Patients with end-stage renal disease experience improved health-related quality of life (HRQoL) when they undergo hemodialysis (HD) 6 times a week rather than conventional thrice-weekly HD, according to a new study.
After a conventional in-center HD session, which lasts 3.5 to 4.5 hours, many patients feel fatigued and not themselves for the next 2 to 3 hours, and sometimes longer after their dialysis treatment, explained lead investigator Amit X. Garg, MD, PhD, of Western University in London, Ontario. With frequent HD, patients dialyze for about 2 to 2.5 hours a day for 5 or 6 days a week with daily HD and about 8 hours a night for most nights with nocturnal HD.
In an analysis of 2 randomized controlled trials, the Daily Trial and the Nocturnal Trial, “we found patients recovered on average approximately 1 hour earlier from frequent compared to conventional hemodialysis,” said Dr Garg, who practices nephrology at the London Health Sciences Centre. This was true for in-center HD in the Daily Trial or at home HD in the Nocturnal Trial, he said.
“These data can be used to inform patients about a potential benefit of frequent hemodialysis, particularly if they have important responsibilities soon after their hemodialysis session such as childcare or work,” Dr Garg told Renal & Urology News. “While a patient receives more hours of hemodialysis a week with the frequent hemodialysis regimen than conventional hemodialysis, he or she actually experiences more hours during which he or she feels more normal, and less ‘washed out’ after their dialysis treatments. Frequent in-center hemodialysis also yielded statistically significant and clinically important changes in general measures of health-related quality of life compared to the alternative of conventional hemodialysis.”
The Daily Trial included 245 patients randomly assigned to receive frequent (6 times a week) or conventional (3 times per week) in-center HD. The Nocturnal Trial included 87 patients randomly assigned to receive frequent nocturnal or conventional home HD. The investigators evaluated HRQoL using the feeling thermometer and a general health scale. The feeling thermometer consists of a single question that asks patients to rate their own health on a visual analog scale from 0 to 100 (perfect health). A 5- to 8-point change in score is considered clinically important. A general health scale is scored from 0 to 100, with a low score reflecting poor health that is likely to worsen and a high score indicating excellent health. A 3- to 5-point change in score is considered clinically important.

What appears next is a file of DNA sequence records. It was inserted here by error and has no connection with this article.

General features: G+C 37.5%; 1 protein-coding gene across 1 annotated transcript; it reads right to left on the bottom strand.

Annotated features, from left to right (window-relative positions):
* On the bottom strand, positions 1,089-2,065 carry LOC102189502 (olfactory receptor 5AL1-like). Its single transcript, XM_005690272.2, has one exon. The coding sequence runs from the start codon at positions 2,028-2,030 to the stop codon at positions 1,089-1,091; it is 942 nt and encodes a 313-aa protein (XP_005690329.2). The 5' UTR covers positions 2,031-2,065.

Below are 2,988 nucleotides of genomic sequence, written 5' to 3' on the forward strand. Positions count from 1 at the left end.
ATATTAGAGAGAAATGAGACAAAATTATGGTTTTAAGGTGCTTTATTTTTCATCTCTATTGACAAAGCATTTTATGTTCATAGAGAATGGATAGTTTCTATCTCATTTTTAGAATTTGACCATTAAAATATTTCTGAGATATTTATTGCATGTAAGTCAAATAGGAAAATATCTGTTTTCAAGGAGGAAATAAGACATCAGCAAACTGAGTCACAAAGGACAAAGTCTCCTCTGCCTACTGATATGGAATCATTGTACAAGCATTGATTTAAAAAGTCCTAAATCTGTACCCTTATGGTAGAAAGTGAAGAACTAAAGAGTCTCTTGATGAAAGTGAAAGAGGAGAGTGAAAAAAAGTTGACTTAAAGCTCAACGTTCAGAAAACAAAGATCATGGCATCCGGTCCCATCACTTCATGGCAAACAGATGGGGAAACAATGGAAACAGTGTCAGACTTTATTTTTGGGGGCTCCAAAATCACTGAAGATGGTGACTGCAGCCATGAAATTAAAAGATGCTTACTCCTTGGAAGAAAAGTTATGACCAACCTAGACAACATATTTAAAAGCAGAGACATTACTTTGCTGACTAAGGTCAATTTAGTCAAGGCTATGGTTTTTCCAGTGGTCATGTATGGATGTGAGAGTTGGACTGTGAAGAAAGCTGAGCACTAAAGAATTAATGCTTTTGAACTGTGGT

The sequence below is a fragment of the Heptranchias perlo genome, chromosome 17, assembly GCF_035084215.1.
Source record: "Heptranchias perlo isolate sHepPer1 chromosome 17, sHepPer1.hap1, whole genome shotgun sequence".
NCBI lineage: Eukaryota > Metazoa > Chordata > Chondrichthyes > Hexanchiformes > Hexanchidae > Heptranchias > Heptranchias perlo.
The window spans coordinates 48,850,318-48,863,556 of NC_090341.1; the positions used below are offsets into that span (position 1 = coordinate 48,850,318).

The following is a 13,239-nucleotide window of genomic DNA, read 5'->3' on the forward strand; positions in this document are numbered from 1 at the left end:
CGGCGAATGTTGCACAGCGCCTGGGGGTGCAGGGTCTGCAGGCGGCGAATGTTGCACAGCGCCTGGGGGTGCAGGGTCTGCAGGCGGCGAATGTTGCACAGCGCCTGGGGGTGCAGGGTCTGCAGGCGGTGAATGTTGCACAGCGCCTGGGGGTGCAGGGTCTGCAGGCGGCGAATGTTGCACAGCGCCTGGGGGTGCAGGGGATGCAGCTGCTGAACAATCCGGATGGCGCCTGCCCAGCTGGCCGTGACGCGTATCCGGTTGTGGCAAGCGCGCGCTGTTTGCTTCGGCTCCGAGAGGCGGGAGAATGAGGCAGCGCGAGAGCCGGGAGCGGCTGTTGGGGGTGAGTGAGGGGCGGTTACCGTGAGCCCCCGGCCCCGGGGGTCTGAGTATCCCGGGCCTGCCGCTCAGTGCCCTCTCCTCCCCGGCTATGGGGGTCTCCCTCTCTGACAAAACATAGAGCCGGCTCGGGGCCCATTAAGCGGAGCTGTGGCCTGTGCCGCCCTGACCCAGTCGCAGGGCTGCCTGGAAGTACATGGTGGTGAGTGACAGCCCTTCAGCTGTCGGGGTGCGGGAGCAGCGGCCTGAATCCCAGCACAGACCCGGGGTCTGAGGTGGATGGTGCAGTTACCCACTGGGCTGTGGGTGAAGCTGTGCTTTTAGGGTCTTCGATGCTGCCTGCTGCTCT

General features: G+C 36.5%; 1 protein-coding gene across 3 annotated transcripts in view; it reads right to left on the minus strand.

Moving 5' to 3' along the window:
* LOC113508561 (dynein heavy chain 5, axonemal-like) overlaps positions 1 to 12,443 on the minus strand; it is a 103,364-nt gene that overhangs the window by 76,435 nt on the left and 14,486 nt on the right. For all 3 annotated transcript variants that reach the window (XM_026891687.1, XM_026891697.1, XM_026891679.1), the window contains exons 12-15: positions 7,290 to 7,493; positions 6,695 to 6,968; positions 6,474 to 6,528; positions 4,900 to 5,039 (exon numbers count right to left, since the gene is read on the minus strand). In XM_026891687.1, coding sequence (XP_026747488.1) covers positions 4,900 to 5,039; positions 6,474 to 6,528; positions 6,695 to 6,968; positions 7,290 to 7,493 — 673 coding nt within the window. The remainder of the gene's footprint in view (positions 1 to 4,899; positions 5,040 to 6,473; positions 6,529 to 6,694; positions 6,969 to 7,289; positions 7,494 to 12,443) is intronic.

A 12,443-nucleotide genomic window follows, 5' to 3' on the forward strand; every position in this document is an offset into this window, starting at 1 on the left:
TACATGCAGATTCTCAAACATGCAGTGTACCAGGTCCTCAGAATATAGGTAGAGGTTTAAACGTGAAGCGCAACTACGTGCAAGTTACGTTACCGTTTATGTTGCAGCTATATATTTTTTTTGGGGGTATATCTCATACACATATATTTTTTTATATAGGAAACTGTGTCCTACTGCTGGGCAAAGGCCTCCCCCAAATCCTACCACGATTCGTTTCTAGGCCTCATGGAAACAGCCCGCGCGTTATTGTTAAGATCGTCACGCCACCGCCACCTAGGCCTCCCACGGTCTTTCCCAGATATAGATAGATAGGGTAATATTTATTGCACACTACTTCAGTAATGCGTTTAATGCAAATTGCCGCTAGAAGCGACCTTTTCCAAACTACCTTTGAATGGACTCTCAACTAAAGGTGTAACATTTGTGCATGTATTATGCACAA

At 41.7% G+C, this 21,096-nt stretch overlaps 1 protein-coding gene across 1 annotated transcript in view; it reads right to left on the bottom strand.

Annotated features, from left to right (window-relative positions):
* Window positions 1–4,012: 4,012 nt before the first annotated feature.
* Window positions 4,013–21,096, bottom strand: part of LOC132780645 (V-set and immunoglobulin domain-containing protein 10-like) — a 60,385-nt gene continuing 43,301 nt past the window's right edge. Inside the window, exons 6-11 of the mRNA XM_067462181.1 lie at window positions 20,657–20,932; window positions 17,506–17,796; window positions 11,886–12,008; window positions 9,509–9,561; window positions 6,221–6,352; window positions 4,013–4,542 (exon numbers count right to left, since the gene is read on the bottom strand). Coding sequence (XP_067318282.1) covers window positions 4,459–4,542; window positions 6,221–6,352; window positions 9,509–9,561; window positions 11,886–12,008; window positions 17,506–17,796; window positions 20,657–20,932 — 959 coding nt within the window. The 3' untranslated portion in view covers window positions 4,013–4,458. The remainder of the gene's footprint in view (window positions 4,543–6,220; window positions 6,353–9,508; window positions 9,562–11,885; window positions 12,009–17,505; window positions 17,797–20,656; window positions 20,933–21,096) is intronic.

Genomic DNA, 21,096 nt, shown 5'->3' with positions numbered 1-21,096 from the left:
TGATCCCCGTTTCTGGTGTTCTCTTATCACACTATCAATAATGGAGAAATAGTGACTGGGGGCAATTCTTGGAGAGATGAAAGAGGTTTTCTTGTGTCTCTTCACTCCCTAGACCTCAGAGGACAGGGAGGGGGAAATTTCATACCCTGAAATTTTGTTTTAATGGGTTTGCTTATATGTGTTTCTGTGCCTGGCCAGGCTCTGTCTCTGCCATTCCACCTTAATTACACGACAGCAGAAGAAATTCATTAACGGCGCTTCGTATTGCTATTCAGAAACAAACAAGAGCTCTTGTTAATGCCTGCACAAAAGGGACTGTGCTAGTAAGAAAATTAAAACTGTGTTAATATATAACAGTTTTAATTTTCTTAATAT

All patients had been on conventional HD prior to randomization. At the beginning of the trial, they had an average feeling thermometer score of 70 to 75 and an average general health scale score of 40 to 47, and an average dialysis recovery time of 2 to 3 hours.
After 1 year, Daily Trial patients assigned to frequent in-center HD reported higher feeling thermometer and general health scores and a shorter recovery time after a dialysis session compared with standard thrice-weekly HD, Dr Garg and colleagues reported online ahead of print in Kidney International. “Patients assigned to frequent HD reported a 6-point improvement in their feeling thermometer score and a 6-point improvement in their general health scale score. The scores on both measures remained similar in patients assigned to conventional HD. Among patients assigned to frequent HD, the median recovery time from a dialysis session decreased from 150 minutes at baseline to 60 minutes at 12 months; in the conventional HD arm, median recovery time was 120 minutes at baseline and 150 minutes at 12 months. The mean between-treatment group difference in the change in recovery time over 1 year was −84 minutes.
In Nocturnal Trial, the recovery time after a dialysis session decreased from 180 minutes at baseline to 30 minutes at 12 months among patients assigned to frequent home HD and decreased from 180 to 120 minutes in the conventional HD group. The between-treatment group difference in the change in score by 1 year was −60 minutes. Results showed no statistical difference in feeling thermometer or general health scores between the frequent and standard home HD schedules, according to the investigators.
1. Garg AX, Suri RS, Eggers P, et al. Patients receiving frequent hemodialysis have better health-related quality of life compared to patients receiving conventional hemodialysis. Kidney Int 2017; published online ahead of print.